Frome Hoard of Roman coins saved for nation

Published: 10 years ago Author:

The Frome Hoard in situNational Heritage Memorial Fund steps in to close the Art Fund and Museum of Somerset's campaign to secure the Frome Hoard.

Today, the National Heritage Memorial Fund (NHMF) is delighted to announce a grant of £294,026 to the Museum of Somerset that will ensure the Frome Hoard will remain in Somerset, where it was discovered. A total of £320,250 was needed to keep Britain's largest collection of silver and bronze Roman coins ever to be unearthed in a single container in Somerset. A further £100,000 has also been raised for its conservation.

News of the NHMF grant marks the end of an intensive fundraising campaign led by the Art Fund, the national fundraising charity for works of art, which kick-started the appeal in November 2010 with a grant of £40,250. Members of public generously donated £13,657, which the Art Fund matched with a further £10,000 through its first ever match funding appeal. The acquisition was also made possible thanks to funding from the Somerset Archaeological and Natural History Society, the MLA/V&A Purchase Grant Fund, the Headley Trust, one of the Sainsbury Family charitable trusts, and other generous donations.

Heritage Minister, John Penrose, said: "Making sure the Frome Hoard stays in Britain is great news, but ensuring it can stay in the very county in which it was discovered is even better. The fantastic work of all the organisations involved including the NHMF, along with the generosity of the public, will mean an important part of our Roman heritage will be enjoyed for years to come."

Dame Jenny Abramsky, Chair of NHMF, said:

"What fantastic news. This is exactly the kind of precious heritage the National Heritage Memorial Fund was set-up 31 years ago to protect. This glorious collection is a truly inspirational discovery which has captured the public's imagination. I am delighted we have been able to step in with the final piece of the jigsaw, to ensure it can be enjoyed by future generations."

Stephen Deuchar, Director of the Art Fund, said:

"We are thrilled that the campaign to save the Frome Hoard has been a success. The Roman coins will go on display in Somerset and provide experts with the opportunity to carry out vital research. Most importantly it will mean that generations can learn, enjoy and be inspired by the coins. It is very much thanks to the generosity of members of the public that we were able to double donations through our match-funding appeal. I'd also like to thank the National Heritage Memorial Fund for making the success of this appeal possible. This is an example of private and public funds coming together to save important heritage items."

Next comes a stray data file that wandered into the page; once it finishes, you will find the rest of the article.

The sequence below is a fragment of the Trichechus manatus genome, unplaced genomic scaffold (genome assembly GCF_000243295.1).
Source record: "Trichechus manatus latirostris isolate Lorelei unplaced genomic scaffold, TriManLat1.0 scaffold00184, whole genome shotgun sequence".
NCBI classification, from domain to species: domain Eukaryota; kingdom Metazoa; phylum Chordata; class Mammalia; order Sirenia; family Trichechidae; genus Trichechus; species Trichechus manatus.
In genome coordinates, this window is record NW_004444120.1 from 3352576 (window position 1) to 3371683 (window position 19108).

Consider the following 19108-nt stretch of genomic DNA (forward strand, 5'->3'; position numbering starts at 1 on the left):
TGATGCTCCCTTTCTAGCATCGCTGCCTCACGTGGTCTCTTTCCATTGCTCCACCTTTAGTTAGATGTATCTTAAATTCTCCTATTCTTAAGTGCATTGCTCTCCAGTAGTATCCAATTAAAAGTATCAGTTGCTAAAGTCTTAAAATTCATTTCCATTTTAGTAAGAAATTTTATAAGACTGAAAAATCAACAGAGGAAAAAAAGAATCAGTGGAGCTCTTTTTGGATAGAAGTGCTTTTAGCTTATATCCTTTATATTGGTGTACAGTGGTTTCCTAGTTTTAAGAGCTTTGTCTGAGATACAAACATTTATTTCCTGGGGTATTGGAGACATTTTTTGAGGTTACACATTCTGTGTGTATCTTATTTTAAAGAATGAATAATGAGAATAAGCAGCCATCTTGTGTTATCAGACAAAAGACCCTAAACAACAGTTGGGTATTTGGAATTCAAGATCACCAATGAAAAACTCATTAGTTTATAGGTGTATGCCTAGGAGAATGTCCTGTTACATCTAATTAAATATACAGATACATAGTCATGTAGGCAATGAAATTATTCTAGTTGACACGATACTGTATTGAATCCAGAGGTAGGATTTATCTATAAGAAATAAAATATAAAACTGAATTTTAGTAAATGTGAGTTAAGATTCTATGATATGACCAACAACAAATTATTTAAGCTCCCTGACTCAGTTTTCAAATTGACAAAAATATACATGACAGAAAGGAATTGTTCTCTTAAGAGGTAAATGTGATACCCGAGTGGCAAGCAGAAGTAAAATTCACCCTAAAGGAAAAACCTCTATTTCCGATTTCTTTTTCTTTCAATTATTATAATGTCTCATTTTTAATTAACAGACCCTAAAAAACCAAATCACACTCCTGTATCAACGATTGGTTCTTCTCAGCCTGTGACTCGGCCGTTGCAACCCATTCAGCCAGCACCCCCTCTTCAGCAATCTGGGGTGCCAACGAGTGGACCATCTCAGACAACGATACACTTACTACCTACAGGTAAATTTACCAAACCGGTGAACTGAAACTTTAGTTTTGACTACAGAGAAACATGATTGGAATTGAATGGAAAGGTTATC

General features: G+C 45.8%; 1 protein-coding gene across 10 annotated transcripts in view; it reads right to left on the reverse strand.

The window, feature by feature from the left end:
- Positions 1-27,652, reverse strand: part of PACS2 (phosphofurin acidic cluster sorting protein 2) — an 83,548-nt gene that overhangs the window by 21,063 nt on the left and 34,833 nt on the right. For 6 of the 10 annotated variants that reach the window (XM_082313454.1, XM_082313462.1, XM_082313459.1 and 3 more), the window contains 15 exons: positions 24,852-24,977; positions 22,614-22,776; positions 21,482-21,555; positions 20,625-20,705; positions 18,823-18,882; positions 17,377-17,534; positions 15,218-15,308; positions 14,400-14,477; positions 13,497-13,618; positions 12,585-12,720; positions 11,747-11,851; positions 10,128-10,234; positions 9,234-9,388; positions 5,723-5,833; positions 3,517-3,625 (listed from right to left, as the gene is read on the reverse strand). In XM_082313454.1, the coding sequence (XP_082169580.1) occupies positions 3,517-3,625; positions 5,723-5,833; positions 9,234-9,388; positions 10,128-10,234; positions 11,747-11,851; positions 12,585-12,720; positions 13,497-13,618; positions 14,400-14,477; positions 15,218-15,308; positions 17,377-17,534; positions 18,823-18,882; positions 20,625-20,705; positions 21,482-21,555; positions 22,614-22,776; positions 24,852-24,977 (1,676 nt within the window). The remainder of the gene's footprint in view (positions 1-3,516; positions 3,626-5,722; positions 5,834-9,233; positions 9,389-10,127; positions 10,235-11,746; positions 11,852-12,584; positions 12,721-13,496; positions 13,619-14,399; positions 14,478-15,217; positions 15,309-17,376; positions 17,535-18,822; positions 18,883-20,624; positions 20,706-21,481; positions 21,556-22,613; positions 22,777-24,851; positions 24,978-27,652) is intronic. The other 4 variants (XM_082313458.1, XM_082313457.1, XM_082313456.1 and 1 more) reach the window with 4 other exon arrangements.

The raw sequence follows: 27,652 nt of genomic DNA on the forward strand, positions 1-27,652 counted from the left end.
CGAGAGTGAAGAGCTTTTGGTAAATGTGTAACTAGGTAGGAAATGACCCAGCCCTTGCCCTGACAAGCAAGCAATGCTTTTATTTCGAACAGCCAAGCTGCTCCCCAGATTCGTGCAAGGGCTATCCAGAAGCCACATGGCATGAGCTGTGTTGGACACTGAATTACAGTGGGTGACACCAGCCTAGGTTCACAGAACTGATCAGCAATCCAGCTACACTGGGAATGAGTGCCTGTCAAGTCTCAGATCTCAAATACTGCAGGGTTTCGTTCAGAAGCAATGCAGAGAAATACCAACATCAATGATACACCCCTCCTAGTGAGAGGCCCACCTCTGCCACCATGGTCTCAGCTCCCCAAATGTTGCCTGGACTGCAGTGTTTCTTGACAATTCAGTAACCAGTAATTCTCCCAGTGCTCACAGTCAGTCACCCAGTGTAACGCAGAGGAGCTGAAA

The Frome Hoard is the second largest collection of Roman coins ever to be found in Britain and the largest ever to have been found in one single container. Comprising 52,503 coins dating between 253 and 293 AD, they cover the issues of 26 different Roman emperors and some have never been seen before.

Over 760 of the coins belong to the reign of Marcus Aurelius Mauseus Valerius Carausius, known as Britain's Pirate Emperor. Carausius led a revolt against the Empire declaring himself Emperor of Britain and Northern Gaul. This is the largest group of his coins found anywhere.

Along with the unprecedented potential to broaden the understanding of life in 3rd century Roman Britain, this Hoard also challenges the assumption that finds of this nature were buried in order to secure them in uncertain times. The coins were buried at a time of relative peace, in a large fragile pottery container with a smaller pot upturned on top serving as a lid. Nothing suggests this is a practical way to hide money and experts believe that several large 'hoards' of the past will now need to be re-examined to see if their burial is suggestive of ritualistic behaviour rather than concealment.

Stephen Minnitt, Head of the Museum of Somerset said:

"The Frome Hoard has received a tremendous amount of public interest locally and from around the world and I am delighted that the campaign to acquire it was successful. Timing is perfect as we prepare for the opening of the Museum of Somerset in the summer of 2011. The story will not end there however. As the hoard undergoes study over the next year or two many more of its secrets will be unlocked."

The Frome Hoard was discovered by metal detectorist, Dave Crisp near Frome near Somerset last April. Following conservation, the collection will go on permanent display at the Museum of Somerset in Taunton, when it reopens in the summer of 2011 following a £6.9million refurbishment.